Abstract Abstract Horses (Equus caballus) have a rich history in their relationship with humans. Across different cultures and eras they have been utilized for work, show, cultural rituals, consumption, therapy, and companionship and continue to serve in many of these roles today. As one of the most commonly trained domestic animals, understanding how horses learn and how their relationship with humans and other horses impacts their ability to learn has implications for horse welfare, training, husbandry and management. Given that unlike dogs and cats, domesticated horses have evolved from prey animals, the horse-human relationship poses interesting and unique scientific questions of theoretical value. There is still much to be learned about the cognition and behaviour of horses from a scientific perspective. This review explores current research within three related areas of horse cognition: human-horse interactions, social learning and independent learning in horses. Research on these topics is summarized and suggestions for future research are provided.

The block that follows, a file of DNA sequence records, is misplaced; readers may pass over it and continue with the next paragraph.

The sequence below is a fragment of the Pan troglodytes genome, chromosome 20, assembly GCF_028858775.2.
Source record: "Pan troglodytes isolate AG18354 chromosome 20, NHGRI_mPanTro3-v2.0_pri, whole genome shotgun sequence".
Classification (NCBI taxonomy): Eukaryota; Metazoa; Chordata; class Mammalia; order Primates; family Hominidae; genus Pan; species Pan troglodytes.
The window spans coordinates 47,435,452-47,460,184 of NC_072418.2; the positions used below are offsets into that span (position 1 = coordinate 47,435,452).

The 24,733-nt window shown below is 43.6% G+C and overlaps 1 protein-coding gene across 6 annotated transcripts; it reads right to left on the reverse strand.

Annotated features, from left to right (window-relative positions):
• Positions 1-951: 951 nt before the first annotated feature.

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  Call Number Equine Behaviour @ team @ Serial 6021  
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Author Rochais, C.; Henry, S.; Fureix, C.; Hausberger, M. url  doi
openurl 
  Title Investigating attentional processes in depressive-like domestic horses (Equus caballus) Type Journal Article
  Year 2016 Publication Behavioural Processes Abbreviated Journal (up)  
  Volume 124 Issue Pages 93-96  
  Keywords Horses; Attention; Cognition; Welfare; Depression